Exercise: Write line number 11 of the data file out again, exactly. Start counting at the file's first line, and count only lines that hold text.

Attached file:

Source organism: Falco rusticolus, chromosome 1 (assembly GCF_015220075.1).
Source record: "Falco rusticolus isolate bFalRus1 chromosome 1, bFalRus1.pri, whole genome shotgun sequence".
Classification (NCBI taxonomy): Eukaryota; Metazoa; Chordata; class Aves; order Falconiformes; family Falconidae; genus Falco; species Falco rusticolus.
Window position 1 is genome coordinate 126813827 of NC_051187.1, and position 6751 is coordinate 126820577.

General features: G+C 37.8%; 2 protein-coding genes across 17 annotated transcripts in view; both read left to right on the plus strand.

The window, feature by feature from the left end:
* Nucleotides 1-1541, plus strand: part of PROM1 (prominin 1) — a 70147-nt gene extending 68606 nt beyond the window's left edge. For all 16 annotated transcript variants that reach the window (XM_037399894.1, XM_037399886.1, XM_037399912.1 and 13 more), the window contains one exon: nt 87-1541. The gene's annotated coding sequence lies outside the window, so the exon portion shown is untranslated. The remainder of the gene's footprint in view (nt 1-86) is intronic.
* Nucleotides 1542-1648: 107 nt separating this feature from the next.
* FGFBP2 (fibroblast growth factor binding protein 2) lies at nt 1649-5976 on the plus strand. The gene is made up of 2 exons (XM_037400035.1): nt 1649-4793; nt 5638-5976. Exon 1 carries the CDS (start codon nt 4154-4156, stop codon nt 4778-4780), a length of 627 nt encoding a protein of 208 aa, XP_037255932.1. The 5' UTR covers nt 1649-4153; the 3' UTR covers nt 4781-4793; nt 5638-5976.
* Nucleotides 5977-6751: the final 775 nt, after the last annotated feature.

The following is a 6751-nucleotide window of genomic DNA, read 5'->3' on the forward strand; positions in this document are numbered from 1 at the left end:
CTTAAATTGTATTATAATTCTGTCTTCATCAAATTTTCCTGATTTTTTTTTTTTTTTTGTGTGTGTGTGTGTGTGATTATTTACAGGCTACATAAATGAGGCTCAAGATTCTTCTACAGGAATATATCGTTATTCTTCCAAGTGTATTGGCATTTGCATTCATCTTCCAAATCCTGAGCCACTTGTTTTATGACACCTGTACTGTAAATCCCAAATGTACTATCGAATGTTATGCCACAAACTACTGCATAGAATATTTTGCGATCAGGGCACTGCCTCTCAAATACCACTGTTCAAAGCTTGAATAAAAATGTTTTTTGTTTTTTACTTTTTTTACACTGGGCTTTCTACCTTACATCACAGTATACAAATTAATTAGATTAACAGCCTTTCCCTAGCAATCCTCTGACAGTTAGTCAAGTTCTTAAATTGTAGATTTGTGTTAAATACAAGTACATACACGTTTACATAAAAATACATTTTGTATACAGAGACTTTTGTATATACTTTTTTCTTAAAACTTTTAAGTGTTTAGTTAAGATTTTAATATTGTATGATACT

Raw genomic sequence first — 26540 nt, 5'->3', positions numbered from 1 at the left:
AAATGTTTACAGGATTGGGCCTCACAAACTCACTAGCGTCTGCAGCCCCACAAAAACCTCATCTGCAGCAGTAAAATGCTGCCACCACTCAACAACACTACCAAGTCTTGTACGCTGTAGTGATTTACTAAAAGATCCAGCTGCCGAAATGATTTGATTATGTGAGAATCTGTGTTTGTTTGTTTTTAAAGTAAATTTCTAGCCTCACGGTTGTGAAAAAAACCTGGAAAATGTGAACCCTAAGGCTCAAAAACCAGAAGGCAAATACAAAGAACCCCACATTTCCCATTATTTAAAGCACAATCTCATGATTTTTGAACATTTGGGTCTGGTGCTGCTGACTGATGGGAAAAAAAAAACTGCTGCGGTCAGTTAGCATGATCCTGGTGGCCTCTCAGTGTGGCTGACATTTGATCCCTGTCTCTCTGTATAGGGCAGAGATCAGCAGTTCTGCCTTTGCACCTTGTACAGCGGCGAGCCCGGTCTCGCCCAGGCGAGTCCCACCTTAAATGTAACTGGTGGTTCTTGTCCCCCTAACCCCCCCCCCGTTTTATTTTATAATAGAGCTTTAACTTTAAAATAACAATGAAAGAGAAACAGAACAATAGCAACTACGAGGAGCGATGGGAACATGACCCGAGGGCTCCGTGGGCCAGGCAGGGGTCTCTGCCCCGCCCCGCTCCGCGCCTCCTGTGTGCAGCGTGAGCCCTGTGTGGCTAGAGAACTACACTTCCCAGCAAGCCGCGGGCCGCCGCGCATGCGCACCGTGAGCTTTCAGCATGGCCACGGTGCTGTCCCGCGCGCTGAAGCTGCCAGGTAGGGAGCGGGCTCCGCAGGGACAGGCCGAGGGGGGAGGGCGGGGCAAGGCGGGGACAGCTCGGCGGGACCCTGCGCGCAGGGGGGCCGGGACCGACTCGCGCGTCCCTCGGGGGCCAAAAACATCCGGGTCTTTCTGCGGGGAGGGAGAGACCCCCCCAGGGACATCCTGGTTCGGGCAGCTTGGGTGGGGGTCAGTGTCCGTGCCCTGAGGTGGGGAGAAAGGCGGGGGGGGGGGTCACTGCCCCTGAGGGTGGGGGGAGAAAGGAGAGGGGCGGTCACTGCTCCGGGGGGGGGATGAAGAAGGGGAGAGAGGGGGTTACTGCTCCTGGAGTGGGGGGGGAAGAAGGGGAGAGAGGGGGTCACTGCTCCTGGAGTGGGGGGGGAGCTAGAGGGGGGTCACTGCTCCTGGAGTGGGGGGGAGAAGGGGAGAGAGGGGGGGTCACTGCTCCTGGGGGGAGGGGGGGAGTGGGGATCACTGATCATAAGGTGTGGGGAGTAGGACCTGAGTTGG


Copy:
The following is a 6751-nucleotide window of genomic DNA, read 5'->3' on the forward strand; positions in this document are numbered from 1 at the left end: